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Miller Awarded Gilchrist Prize

Alyce Miller has been named the inaugural winner of the Ellen Gilchrist Prize in Short Fiction for her short story "Missing." Her work will be published in the March 2015 issue of China Grove, the literary magazine published by China Grove Press. See the announcement here: http://www.chinagrovepress.com/2015/03/12/the-gilchrist-prize-in-short-fiction/.

The Prize is named for Ellen Gilchrist, 1984
American Book Award Winner for Victory Over Japan, recognized as one of the premier writers of short stories in American literature.

China Grove is a literary collection published semi-annually by China Grove Press, curated by editors Scott Anderson and Luke Lampton. The publication features a mix of fiction, poetry, essays, art, historical artifacts, interviews, and analysis.
Aguilar wins NDR Chapbook Competition

Leslie Aguilar (3rd year Poet) has been named the winner of the 2014-15 New Delta Review's Chapbook Contest. Michael Martone said of her entry, Mesquite Manual: "The book, like its titular subject, is tough and delicate, aromatic, evasive and invasive. This manual instructs us to take apart the tenacious mysteries of this desert world and reassemble them into the sweet transpiring forage of lucid dreams." Congratulations, Leslie!
Unabashed Gratitude

Brighten your day. Brighten your bookshelves. Ross Gay has published another collection of poems.

“ . . . this is as delicate/as we can be/in this life/practicing/like this . . . ”

Catalog of Unabashed Gratitude is a sustained meditation on that which goes away—loved ones, the seasons, the earth as we know it—that tries to find solace in the processes of the garden and the orchard. That is, this is a book that studies the wisdom of the garden and orchard, those places where all—death, sorrow, loss—is converted into what might, with patience, nourish us.

Thank you, Ross.

Since its inception in 1967, the Pitt Poetry Series has been a vehicle for America’s finest contemporary poets. The series list includes Poet Laureate Billy Collins, Toi Derricotte, Denise Duhamel, Lynn Emanuel, Bob Hicok, Poet Laureate and Pulitzer Prize winner Ted Kooser, Larry Levis, Sharon Olds, Alicia Suskin Ostriker, Virgil Suárez, Afaa Michael Weaver, David Wojahn, Dean Young, and many others.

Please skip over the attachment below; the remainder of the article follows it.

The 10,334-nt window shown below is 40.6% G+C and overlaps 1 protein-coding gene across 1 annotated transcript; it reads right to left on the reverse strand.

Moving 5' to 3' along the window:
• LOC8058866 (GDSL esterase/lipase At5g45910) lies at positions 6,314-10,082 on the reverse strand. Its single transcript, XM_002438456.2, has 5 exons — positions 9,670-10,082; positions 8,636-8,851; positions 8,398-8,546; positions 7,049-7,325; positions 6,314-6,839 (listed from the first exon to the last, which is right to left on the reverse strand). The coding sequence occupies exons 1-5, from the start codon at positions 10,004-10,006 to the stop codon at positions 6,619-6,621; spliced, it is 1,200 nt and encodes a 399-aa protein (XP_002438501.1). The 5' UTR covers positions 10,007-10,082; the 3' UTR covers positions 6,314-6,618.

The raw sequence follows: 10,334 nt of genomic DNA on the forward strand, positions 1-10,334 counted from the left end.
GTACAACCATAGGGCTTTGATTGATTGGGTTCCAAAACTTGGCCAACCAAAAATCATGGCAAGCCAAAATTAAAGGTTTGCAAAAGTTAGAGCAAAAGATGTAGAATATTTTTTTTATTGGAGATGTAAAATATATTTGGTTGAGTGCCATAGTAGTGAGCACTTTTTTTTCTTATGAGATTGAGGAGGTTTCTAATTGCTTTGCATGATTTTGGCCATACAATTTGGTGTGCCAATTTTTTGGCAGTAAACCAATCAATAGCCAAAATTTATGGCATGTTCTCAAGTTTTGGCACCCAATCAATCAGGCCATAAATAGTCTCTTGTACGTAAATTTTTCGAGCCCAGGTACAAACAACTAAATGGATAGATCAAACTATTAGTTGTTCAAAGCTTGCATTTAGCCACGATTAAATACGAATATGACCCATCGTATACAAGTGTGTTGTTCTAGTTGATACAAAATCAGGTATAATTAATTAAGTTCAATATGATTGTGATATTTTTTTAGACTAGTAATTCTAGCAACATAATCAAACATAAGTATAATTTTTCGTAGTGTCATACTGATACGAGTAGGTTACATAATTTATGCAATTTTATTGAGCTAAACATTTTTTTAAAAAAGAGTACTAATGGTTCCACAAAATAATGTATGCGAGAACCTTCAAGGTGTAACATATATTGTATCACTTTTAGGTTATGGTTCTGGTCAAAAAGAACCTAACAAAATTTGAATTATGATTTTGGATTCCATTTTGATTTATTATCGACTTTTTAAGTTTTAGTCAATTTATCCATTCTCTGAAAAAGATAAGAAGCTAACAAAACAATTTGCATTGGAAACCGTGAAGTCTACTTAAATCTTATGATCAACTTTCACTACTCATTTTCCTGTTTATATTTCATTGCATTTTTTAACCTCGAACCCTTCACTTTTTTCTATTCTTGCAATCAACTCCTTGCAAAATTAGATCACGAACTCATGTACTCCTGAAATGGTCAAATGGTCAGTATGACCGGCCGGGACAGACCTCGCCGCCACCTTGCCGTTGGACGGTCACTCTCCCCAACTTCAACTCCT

Throughout its history, the Pitt Poetry Series has provided a voice for the diversity that is American poetry, representing poets from many backgrounds without allegiance to any one school or style.
Kyle Dargan's Honest Engine

Congratulations to Kyle Dargan (2005 Graduate, Poetry) for publishing his fourth collection of poetry, Honest Engine (University of Georgia Press, 2015). In this collection, Dargan examines the mechanics of the heart and mind as they are weathered by loss.

Following a spate of deaths among family and friends, Dargan chooses to present not color-negative elegies but self-portraits that capture what of these departed figures
remains within him. Amid this processing of mortality, it becomes clear that he has arrived at a turning point as a writer and a man.

“Scary smart and admirably vulnerable, this book is a treasure." - Victor LaValle, novelist and author of Big Machine and The Devil in Silver
Aguilar wins 2014 Washington Square Award

Third-year poetry student Leslie Aguilar has received the 2014 Poetry Award from Washington Square for "The Hitching Post." This year's judge was D. A. Powell.

http://washingtonsquarereview.com/awards/
Matejka 2014 Lannan Fellow

"Where there's smoke, there's fire."

And the author of The Big Smoke remains on fire. Last week, Adrian Matejka was a finalist for the 2014 Zora Neale Hurston/Richard Wright Legacy Award in Poetry (kudos to Amaud Jamal Johnson who won for his collection, Darktown Follies). This week, he raised the bar again, when he received the 2014 Lannan Literary Fellowship for Poetry: http://www.lannan.org/literary/detail/adrian-matejka